The Peebles case illustrates this situation.   Here, a real estate agent was under contract with a developer to sell high-end condominium units; in exchange she would get a commission. Her employment contract was later assigned to an exclusive brokerage firm for the developer. Purchasers of these high-end units wanted to re-sell their units to other buyers. The real estate agent understood and was told by the principal of the brokerage firm (who was also a principal of the developer) that she would get commission on the re-sale of such units. As such, she helped re-sell more than 20 of these units. The brokerage firm later argued she was not entitled to such commission on the re-sale of units, which resulted in this lawsuit for unpaid commissions. One of the claims asserted was a fraudulent representation claim against the principal of the brokerage firm / developer based on what he represented to the agent that induced her to re-sell units. (Notably, the brokerage firm filed for bankruptcy at some point making the fraud claim against the principal the likely only avenue of actual monetary recovery.)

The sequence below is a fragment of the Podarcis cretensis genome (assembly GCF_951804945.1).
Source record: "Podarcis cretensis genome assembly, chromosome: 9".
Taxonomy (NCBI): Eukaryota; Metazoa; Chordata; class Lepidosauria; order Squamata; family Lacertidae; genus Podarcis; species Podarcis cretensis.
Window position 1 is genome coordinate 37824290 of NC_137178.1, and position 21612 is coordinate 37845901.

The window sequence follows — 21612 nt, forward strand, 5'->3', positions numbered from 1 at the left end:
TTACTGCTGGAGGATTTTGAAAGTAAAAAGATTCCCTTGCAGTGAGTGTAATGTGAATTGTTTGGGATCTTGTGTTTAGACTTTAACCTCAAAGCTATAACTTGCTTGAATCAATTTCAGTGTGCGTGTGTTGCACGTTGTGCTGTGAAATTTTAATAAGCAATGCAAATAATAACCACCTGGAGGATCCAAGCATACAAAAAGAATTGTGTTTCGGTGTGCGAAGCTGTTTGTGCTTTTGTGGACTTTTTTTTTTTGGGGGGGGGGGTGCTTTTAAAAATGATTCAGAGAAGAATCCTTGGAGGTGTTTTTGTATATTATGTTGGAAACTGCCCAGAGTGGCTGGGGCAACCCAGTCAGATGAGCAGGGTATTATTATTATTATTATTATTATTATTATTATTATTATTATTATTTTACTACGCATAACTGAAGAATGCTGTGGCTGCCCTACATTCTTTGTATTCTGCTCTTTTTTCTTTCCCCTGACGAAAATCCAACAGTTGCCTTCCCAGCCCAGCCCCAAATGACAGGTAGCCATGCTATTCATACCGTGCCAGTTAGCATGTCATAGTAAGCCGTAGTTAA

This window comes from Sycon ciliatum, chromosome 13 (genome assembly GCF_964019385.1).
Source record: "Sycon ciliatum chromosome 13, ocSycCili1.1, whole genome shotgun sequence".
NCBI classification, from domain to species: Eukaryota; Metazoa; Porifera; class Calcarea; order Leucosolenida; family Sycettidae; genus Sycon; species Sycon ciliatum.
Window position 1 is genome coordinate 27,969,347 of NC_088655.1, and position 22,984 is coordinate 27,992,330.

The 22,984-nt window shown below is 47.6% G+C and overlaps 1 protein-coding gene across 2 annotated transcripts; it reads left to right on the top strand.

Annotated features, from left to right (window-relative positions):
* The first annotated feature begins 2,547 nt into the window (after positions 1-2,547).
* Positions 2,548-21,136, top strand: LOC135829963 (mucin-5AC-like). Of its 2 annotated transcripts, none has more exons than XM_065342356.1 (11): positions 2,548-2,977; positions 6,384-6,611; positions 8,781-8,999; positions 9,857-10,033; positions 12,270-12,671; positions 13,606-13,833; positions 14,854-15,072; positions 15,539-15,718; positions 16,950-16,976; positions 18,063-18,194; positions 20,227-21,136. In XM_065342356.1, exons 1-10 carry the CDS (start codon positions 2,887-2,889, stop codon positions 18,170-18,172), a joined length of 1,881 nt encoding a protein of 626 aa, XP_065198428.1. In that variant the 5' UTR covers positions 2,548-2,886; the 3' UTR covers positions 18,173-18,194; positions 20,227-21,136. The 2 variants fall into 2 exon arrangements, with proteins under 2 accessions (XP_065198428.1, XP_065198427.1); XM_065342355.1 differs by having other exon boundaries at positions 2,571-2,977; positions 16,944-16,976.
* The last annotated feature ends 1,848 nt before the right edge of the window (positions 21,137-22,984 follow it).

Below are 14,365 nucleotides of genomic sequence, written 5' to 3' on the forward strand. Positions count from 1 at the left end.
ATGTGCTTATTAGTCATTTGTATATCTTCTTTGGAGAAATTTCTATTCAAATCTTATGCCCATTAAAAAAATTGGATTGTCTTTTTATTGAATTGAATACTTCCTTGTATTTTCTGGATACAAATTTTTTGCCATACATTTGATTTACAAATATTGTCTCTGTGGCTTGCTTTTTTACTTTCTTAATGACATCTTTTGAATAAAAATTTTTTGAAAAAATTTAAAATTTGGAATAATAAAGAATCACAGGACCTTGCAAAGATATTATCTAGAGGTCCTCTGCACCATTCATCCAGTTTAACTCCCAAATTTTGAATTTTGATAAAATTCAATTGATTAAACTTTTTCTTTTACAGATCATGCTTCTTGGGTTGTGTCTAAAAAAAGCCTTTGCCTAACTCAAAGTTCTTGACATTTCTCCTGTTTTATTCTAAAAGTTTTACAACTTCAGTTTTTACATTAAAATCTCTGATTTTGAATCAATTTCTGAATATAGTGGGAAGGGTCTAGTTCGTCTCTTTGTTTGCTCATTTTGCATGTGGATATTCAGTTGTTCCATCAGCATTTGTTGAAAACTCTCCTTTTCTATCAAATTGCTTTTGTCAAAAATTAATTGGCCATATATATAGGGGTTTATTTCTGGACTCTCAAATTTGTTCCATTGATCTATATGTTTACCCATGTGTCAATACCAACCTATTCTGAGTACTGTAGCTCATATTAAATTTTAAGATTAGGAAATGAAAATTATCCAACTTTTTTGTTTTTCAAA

A jury returned a verdict in favor of the real estate agent on her fraud claim against the principal. However, this was reversed on appeal because the agent’s damages (lost commission) were not independent of the breach of her employment contract.   The Third District explained: “As reprehensible as the jury may have found Peebles’s [principal] actions to be, those actions neither converted Puig’s [real estate agent] claim for contract damages into a claim for tort damages, nor imposed on Peebles personal liability for PADC’s [brokerage firm] contractual obligations.” See Peebles, supra.  Stated differently, the real estate agent’s claim was based on alleged fraud during the performance of her contractual duties. However, her damages were not independent of the contract; her damages were predicated on lost commission. Thus, her damages were based on a contractual breach and not separate and distinct conduct giving rise to independent damages.

This appears to be a case of lawyers doing a good job trying to maximize the collection of payment for their client through the pursuit of a fraud claim.  While the facts where there to support the terrible conduct of the principal, the facts simply bolstered a contractual breach, but not an avenue to pursue independent personal liability.   

 

Please contact David Adelstein at dadelstein@gmail.com or (954) 361-4720 if you have questions or would like more information regarding this article. You can follow David Adelstein on Twitter @DavidAdelstein1.